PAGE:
url = "https://0xda.de"

Beyond these configuration files, I also added the Onion-Location header to my nginx config, so that browsing to it in the Tor Browser will automatically redirect you to the onion site.

Deployment Script

In order to build both variations of my site, so that each environment is self-contained and doesn’t leak over to the other, I use a simple deployment script that uses hugo’s --environment flag to specify which site to build. It then copies the site into the corresponding web directory.

#!/bin/bash

# Perform git pull and capture the output
pull_output=$(git pull)

# Check if there were changes
if [[ $pull_output == *"Already up to date."* ]]; then
    # If there were no changes, exit without continuing
    echo "No changes were pulled from the remote repository."
    exit 0
else
    # If there were changes, proceed with the rest of the script
    hugo && \
    cp -r public/* /var/www/0xda.de/ && \
    hugo --environment tor && \
    cp -r public/* /var/www/dade-onion/
fi

Tor Vanity Domain

I used mkp224o to generate my vanity onion v3 address. I don’t remember the specifics of how long it took, but I think it was a couple days of generating on the vm that my site runs on.

Deployment Methodology

I’m a little annoyed at how this works, so I might change it soon. Basically, my server only allows SSH and other administrative connections from a bastion host. As such, I can’t easily use a Github workflow to SSH into the server to update it. I would have to decide either to allow all Github actions to SSH into my server or setup an action that tunnels the connection through my bastion host – neither of these seem ideal.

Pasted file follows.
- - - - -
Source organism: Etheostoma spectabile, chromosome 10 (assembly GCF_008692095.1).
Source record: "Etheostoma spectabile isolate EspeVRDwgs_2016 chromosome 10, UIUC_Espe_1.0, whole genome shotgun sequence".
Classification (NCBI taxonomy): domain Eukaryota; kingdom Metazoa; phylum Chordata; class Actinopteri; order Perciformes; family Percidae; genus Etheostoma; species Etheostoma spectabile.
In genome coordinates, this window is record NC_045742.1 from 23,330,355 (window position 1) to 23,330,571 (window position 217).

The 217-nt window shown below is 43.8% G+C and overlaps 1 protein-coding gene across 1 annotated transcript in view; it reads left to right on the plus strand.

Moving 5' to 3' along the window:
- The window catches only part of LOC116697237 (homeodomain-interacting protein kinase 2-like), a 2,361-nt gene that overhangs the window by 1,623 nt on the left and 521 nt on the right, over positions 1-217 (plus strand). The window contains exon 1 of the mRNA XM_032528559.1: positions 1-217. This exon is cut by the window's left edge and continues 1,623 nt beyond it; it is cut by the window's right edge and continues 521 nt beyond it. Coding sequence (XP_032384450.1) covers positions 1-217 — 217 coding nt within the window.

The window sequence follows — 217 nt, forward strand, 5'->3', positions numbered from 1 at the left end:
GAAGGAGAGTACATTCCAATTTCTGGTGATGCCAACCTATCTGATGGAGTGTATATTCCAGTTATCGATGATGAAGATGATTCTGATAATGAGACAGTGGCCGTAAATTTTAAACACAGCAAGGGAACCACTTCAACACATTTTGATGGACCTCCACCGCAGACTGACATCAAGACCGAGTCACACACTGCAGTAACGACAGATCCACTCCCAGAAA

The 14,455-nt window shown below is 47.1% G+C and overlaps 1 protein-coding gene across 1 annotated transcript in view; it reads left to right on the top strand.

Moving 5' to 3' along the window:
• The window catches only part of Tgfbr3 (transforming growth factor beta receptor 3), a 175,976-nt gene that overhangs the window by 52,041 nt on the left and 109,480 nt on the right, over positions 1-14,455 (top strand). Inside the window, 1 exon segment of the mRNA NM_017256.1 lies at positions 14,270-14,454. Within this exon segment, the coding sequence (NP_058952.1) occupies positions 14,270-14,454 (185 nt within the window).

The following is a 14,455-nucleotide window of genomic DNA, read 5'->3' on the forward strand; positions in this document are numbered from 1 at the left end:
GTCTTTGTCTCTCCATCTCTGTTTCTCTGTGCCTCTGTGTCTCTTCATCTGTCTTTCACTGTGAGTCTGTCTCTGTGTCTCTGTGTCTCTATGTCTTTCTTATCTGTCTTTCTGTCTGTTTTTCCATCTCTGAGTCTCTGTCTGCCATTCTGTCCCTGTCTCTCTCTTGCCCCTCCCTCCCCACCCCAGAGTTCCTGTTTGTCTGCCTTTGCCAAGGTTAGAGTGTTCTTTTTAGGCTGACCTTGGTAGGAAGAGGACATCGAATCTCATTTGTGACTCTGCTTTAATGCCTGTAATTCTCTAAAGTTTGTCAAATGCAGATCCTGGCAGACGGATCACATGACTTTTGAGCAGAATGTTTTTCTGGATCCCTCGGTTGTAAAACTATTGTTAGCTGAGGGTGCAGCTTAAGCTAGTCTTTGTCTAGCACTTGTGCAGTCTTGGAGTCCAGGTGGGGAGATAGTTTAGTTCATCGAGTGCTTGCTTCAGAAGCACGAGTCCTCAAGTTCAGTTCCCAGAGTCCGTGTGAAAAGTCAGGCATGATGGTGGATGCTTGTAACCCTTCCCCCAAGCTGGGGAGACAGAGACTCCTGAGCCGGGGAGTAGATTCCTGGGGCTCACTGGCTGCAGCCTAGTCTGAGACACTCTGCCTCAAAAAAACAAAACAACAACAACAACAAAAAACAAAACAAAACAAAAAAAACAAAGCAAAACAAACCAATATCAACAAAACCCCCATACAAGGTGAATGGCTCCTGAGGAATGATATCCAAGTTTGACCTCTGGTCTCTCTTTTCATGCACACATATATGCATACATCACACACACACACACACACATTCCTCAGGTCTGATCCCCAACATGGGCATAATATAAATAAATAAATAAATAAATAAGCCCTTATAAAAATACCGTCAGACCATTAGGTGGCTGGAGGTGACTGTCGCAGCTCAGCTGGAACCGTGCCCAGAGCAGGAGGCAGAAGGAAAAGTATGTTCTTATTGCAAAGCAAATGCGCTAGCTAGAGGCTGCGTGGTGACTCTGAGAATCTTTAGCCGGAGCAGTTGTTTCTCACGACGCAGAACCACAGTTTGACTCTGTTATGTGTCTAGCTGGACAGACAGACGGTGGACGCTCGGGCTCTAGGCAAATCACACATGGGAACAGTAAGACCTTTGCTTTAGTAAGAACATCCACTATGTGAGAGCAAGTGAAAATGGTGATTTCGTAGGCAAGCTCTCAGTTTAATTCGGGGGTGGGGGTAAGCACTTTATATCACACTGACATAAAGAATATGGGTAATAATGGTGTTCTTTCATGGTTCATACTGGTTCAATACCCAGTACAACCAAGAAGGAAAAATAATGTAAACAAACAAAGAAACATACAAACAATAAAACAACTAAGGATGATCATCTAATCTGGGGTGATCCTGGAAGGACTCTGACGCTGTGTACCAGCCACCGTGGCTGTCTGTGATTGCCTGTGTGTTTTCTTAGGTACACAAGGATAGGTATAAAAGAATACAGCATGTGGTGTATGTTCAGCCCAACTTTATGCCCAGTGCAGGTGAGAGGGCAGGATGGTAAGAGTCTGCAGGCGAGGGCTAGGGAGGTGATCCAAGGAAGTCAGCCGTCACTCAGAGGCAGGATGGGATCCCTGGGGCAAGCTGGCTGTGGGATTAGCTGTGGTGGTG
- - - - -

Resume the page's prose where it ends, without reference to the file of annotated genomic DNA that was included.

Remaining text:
Instead, I use a manual pull process that involves logging into the server and running my update script. It uses a deploy key that can only pull from the repo, so it isn’t password protected or anything. I’ve thought about automating the pull script to run every few minutes, that way it would be like a real time update, without having to login and do it myself. But my attempts to do so with cron have not yielded success so far.

An alternate approach I have been considering is building a super simple deployment controller application that can receive webhooks from Github and then run a script to update that repository when a push to main happens. This would give me a responsive deployment that doesn’t rely on arbitrarily polling Github, and I could keep my ssh ports restricted to my bastion. But then I have to build and maintain a little deploy controller.

Images / Static Resources

Recently I switched to using a version of the hugomods images module to manage my images. It automatically sets lazy loading on all my images, converts things to webp, hashes image URLs, etc. This means my images are content-addressable, which makes them permanently cacheable.